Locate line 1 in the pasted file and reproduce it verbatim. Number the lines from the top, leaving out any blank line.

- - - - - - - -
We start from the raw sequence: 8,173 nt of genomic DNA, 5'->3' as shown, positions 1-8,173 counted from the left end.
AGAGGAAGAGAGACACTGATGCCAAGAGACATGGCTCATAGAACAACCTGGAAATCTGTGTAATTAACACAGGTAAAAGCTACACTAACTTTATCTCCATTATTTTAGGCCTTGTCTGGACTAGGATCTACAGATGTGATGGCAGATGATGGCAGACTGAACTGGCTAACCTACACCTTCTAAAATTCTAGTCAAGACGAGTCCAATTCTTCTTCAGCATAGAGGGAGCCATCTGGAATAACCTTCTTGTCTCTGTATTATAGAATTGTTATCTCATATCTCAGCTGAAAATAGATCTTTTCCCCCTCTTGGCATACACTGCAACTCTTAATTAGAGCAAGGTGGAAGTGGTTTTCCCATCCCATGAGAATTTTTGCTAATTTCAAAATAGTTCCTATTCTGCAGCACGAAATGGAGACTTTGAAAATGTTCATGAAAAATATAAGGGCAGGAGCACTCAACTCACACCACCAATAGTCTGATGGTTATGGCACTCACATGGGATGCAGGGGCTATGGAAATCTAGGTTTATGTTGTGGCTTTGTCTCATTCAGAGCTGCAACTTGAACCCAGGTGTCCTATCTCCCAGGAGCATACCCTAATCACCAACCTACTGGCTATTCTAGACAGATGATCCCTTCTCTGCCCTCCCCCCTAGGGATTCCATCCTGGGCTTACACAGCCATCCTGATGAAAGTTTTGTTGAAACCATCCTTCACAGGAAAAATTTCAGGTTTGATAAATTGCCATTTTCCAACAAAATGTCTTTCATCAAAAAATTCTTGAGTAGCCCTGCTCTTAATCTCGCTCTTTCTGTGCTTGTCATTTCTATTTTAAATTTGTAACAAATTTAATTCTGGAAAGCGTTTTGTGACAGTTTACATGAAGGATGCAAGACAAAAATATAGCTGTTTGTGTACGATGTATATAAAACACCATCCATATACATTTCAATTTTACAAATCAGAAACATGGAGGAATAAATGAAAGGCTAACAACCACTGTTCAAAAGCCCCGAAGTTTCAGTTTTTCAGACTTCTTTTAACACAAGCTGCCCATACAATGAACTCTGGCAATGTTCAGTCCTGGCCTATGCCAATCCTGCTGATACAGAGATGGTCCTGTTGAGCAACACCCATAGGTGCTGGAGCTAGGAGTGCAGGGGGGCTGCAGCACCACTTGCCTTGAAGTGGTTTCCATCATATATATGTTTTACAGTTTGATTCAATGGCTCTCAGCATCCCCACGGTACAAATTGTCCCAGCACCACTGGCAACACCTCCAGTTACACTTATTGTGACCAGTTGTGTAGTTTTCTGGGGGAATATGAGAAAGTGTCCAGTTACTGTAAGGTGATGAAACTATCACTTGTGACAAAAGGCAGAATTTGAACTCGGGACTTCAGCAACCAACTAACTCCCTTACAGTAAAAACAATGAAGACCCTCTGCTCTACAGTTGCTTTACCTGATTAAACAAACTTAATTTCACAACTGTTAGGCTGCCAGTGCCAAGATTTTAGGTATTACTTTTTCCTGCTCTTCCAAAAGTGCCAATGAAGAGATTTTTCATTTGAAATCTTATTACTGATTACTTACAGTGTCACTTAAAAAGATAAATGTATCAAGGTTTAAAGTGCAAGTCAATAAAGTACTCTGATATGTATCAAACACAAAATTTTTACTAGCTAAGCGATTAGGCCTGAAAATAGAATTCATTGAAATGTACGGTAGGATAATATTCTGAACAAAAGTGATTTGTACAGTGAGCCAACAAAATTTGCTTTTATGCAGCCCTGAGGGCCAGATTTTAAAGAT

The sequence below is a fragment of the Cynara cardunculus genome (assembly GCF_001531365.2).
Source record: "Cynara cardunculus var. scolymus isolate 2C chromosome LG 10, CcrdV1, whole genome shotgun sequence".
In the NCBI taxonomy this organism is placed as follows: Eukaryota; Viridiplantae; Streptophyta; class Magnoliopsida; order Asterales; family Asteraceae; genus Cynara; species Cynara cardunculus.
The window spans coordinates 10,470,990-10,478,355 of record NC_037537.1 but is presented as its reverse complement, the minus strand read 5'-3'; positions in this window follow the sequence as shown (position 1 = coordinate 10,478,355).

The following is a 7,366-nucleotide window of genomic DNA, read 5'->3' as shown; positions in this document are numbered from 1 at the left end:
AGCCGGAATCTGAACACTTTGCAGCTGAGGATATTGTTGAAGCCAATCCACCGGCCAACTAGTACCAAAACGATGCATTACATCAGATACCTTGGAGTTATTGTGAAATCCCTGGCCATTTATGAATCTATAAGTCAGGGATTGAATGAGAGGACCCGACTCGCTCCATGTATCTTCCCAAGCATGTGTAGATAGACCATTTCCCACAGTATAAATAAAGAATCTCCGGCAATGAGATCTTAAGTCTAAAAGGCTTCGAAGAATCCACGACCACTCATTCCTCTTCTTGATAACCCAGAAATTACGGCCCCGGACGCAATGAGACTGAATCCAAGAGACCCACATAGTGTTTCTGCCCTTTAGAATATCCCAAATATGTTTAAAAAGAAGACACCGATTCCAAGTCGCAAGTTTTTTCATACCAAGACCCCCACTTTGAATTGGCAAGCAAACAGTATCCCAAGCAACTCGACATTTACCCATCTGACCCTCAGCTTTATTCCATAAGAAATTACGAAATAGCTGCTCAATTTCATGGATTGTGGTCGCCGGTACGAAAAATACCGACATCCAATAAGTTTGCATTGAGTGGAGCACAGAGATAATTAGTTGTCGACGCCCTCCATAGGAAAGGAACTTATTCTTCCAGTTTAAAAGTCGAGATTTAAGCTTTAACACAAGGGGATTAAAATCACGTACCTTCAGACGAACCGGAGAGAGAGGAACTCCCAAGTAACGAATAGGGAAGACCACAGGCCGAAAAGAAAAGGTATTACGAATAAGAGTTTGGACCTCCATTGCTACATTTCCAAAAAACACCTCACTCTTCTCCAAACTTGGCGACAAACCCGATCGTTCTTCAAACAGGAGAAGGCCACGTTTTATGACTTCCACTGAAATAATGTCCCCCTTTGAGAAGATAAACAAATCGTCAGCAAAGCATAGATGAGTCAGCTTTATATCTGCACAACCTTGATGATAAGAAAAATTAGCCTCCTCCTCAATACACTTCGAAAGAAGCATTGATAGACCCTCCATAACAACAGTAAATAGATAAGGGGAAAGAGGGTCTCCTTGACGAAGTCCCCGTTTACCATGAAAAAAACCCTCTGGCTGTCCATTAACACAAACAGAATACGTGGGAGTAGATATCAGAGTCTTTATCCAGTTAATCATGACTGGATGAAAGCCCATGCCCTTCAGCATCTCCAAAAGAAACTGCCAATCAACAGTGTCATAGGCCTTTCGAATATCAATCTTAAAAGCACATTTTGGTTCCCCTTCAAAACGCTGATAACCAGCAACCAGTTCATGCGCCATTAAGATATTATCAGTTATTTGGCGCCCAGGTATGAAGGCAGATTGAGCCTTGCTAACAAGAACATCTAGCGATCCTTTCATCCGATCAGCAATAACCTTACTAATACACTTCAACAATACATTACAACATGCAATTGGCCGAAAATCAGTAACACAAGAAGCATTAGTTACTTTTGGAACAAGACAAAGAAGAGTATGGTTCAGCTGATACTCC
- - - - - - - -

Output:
We start from the raw sequence: 8,173 nt of genomic DNA, 5'->3' as shown, positions 1-8,173 counted from the left end.